Dr. Jeb Jones, PhD, MPH is an Assistant Professor of Epidemiology at Emory University’s Rollins School of Public Health.
Your research focuses on the behavioral aspects of HIV prevention among Men who have Sex with Men (MSM) and ways to use the internet to increase access to HIV prevention. What drove you to this line of research?
I came into HIV epidemiology and prevention from a background in psychology. As a researcher, I’ve always had an interest in understanding why people behave the way they do, and ways that we can identify predictors of health. As I was entering the field of HIV prevention in 2010, Pre-Exposure Prophylaxis (PrEP) trials were coming to an end and it was being introduced as a new, highly effective biomedical HIV prevention tool. It became clear that we had the tools that we needed to not only prevent HIV but also have people take control of their HIV prevention themselves. Yet we faced the challenge of implementing these tools and increasing accessibility, so we turned to the internet. Smartphones were becoming widely popular, so we developed digital tools that people could hold in their hands, which has proved to be an effective method of breaking down some of the barriers to accessing the highly effective tools that we have to prevent HIV.
In a 2021 study, you explored PrEP use among MSM in urban and non-urban settings. What are the similarities and differences in the experiences of urban and non-urban PrEP-using men, and what do these findings tell us about PrEP use in general?
In one study, we used data from the American Men’s Internet Survey to look at the PrEP Cascade at different levels of urbanicity. The PrEP Cascade refers to the varying levels of awareness and acceptance of PrEP – if people are aware that it exists, are willing to use it, have talked to a provider about it, and ultimately if they initiate PrEP use. We found while there were small differences, the proportion of people aware of PrEP remained high regardless of urbanicity. Although the numbers were slightly lower, most people, regardless of urbanicity, were also willing to use PrEP.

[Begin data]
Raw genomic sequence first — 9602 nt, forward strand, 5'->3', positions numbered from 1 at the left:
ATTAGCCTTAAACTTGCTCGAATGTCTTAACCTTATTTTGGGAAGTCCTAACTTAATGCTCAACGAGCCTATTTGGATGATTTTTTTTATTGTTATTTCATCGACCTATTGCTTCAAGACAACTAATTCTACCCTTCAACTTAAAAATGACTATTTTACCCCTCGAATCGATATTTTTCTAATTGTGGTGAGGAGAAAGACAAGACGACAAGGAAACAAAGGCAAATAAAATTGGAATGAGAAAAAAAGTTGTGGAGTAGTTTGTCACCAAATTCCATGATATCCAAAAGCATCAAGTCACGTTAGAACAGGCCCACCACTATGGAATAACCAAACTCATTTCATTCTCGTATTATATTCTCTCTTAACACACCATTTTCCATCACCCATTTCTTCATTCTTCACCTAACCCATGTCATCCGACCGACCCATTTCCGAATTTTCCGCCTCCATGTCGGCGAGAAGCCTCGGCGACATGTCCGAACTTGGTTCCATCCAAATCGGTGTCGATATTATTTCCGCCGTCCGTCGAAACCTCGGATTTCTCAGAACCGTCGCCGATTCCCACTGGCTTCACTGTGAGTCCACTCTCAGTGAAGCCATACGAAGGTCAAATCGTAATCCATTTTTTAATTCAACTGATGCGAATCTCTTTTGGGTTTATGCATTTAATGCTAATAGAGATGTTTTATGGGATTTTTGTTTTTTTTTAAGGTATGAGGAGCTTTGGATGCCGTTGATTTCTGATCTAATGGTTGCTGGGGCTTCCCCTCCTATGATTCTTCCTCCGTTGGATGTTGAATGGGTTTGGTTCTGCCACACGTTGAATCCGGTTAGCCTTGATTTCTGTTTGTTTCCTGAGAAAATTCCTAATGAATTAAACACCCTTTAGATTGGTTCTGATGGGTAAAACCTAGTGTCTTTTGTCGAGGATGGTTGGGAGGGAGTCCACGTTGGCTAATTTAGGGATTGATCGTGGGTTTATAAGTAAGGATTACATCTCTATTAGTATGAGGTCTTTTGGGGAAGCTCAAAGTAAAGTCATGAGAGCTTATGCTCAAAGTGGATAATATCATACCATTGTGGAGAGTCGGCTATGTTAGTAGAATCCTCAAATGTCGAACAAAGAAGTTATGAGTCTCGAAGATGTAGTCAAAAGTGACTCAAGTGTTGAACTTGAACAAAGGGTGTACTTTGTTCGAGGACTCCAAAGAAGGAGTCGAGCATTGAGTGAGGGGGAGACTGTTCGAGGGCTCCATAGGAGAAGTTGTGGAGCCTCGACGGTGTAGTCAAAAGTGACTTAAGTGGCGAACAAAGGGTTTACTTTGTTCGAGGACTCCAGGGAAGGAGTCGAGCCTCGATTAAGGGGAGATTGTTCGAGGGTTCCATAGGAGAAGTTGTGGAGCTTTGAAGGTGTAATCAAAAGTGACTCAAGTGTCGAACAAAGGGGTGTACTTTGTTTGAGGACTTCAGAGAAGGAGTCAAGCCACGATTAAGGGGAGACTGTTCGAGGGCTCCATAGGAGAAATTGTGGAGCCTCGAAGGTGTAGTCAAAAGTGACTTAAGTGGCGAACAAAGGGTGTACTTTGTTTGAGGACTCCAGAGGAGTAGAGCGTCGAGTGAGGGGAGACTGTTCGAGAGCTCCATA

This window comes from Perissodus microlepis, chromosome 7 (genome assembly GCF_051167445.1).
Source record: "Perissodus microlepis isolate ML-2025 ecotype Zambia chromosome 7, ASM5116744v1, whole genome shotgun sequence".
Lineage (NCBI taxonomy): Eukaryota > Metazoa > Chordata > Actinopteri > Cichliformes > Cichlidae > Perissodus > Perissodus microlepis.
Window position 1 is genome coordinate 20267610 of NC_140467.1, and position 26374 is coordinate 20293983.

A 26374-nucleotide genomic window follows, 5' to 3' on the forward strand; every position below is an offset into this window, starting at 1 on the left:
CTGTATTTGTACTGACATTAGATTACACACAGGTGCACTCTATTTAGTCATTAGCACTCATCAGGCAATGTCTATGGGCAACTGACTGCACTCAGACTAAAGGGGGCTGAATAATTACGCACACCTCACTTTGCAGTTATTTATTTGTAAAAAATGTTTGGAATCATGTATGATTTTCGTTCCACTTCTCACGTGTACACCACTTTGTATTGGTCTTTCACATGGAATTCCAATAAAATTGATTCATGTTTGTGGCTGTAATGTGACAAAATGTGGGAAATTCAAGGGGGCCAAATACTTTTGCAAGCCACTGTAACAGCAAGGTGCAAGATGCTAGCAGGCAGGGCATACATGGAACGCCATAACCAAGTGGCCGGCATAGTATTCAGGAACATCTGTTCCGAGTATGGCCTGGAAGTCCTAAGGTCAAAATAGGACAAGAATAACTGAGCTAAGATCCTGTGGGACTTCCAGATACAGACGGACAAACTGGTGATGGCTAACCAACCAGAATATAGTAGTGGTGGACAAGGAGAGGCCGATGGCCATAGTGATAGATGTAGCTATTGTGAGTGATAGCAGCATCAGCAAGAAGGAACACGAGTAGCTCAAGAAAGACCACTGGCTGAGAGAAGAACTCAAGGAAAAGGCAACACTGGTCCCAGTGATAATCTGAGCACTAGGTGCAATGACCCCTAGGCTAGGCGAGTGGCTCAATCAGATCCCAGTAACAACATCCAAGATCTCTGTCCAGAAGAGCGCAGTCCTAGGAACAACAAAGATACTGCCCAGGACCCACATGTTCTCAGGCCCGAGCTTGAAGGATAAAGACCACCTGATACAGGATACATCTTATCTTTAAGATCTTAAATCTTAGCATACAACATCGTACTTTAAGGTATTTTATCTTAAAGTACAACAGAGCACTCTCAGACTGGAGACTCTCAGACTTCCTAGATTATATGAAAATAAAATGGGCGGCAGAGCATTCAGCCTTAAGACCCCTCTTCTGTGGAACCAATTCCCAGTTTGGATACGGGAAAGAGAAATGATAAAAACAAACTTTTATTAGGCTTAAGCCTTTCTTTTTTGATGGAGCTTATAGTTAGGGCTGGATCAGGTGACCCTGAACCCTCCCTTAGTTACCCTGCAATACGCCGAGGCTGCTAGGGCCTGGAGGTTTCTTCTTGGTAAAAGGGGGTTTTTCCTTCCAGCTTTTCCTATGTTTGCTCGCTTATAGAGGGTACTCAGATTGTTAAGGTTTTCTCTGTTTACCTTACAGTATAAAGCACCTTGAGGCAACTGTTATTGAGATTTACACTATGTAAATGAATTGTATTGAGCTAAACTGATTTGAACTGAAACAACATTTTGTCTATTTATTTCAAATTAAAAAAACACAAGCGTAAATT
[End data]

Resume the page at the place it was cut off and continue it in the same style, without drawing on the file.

Yet the number of people who had discussed starting PrEP with their healthcare provider was significantly lower. There was an even more significant decrease in terms of who had initiated PrEP use. Men in urban areas were much more likely to have discussed or used PrEP than men in suburban and rural areas. The HIV risk and need for PrEP is similar regardless of location, but disparities in access to PrEP persist. There are many reasons for these disparities, including heightened experiences of stigma and higher levels of concern about being outed among MSM in more rural areas.
In another study, we looked at PrEP-using MSM living in urban and rural areas in the southern United States. Among the men in this study, we did not observe any significant differences in sexual behavior or adherence to PrEP by urbanicity. Once men were able to talk to a provider and initiate PrEP use, their sexual behavior and adherence to PrEP all remained similar regardless of urbanicity.
In June, you published a study that highlighted the use of mobile phone apps for HIV prevention. What are the internet-based approaches to delivering HIV prevention?